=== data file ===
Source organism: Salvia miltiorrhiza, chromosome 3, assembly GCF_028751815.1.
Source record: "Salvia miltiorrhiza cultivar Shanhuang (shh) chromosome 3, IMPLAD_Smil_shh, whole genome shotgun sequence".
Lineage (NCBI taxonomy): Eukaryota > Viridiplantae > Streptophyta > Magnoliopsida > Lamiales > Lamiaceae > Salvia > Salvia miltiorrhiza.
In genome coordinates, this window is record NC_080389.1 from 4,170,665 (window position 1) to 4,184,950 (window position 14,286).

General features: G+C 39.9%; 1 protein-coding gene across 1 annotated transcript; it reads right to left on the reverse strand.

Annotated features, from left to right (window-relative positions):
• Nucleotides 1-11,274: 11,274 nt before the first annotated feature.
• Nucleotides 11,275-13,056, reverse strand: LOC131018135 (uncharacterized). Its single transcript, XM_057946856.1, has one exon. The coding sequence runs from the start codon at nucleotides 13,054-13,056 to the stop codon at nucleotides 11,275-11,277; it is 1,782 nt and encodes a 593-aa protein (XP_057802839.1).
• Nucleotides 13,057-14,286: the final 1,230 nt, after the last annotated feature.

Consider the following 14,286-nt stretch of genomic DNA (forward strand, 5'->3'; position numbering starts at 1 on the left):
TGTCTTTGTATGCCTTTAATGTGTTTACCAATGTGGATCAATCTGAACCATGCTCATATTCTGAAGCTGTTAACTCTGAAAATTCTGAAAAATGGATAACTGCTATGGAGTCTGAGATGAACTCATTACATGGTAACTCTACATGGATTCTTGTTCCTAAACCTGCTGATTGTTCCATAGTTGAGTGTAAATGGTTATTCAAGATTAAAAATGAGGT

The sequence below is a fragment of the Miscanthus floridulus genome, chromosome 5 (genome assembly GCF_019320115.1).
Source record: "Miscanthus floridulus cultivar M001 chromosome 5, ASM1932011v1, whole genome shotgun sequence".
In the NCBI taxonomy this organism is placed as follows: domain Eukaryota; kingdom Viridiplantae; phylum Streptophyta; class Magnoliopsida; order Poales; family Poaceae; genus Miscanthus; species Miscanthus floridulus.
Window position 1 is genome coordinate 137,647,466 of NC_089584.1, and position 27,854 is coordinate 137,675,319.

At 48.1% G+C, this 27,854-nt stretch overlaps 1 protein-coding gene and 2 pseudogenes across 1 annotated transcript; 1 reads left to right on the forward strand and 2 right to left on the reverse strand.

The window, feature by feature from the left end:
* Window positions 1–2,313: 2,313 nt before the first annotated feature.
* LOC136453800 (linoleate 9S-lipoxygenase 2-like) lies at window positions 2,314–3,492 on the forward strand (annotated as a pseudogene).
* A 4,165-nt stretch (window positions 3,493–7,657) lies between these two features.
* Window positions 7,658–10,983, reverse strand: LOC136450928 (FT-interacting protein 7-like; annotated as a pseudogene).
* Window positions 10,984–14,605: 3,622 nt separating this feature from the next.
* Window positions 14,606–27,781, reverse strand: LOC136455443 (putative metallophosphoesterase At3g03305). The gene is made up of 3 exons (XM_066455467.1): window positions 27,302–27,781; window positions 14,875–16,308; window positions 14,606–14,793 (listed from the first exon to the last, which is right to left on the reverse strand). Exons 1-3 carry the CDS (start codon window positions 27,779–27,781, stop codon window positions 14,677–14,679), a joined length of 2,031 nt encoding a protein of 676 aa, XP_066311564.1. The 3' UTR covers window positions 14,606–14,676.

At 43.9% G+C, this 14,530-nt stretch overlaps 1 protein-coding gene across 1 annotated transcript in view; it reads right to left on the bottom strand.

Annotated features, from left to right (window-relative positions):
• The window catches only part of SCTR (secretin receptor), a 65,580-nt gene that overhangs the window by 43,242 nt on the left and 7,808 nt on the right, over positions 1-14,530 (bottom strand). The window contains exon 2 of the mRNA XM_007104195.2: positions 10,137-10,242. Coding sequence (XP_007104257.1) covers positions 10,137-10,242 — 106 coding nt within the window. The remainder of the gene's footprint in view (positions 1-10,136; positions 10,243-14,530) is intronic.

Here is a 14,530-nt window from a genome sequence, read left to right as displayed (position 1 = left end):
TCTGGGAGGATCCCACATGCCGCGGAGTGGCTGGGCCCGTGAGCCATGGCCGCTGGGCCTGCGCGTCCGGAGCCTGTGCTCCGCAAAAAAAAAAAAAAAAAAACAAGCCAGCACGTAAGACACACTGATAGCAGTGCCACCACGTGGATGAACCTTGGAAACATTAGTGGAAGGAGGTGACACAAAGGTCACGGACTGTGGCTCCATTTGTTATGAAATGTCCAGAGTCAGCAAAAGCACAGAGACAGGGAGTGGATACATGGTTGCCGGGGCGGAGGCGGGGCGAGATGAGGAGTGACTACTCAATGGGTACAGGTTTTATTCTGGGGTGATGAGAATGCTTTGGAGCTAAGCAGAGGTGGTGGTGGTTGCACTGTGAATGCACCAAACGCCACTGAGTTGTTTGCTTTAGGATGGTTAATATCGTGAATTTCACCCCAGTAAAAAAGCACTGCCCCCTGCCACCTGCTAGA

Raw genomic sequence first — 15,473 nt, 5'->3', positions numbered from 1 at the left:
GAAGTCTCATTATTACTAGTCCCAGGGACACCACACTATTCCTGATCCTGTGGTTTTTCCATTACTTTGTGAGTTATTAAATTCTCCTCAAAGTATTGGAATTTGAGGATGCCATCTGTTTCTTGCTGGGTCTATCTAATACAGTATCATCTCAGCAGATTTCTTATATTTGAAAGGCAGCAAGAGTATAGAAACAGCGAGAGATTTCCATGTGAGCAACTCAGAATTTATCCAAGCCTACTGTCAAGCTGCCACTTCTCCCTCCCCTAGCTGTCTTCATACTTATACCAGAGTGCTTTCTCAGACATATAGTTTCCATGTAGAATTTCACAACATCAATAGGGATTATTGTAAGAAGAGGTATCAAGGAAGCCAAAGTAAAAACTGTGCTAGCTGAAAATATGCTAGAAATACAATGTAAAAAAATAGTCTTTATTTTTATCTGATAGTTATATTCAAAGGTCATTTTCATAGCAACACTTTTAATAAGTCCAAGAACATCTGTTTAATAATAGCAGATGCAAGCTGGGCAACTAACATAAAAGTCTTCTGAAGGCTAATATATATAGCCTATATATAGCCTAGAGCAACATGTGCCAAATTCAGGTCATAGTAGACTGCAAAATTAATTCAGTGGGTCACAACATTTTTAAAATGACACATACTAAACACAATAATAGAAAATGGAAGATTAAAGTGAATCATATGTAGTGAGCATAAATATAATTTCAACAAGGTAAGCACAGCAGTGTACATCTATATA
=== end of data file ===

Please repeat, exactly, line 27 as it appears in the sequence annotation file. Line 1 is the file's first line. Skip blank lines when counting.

Here is a 14,530-nt window from a genome sequence, read left to right as displayed (position 1 = left end):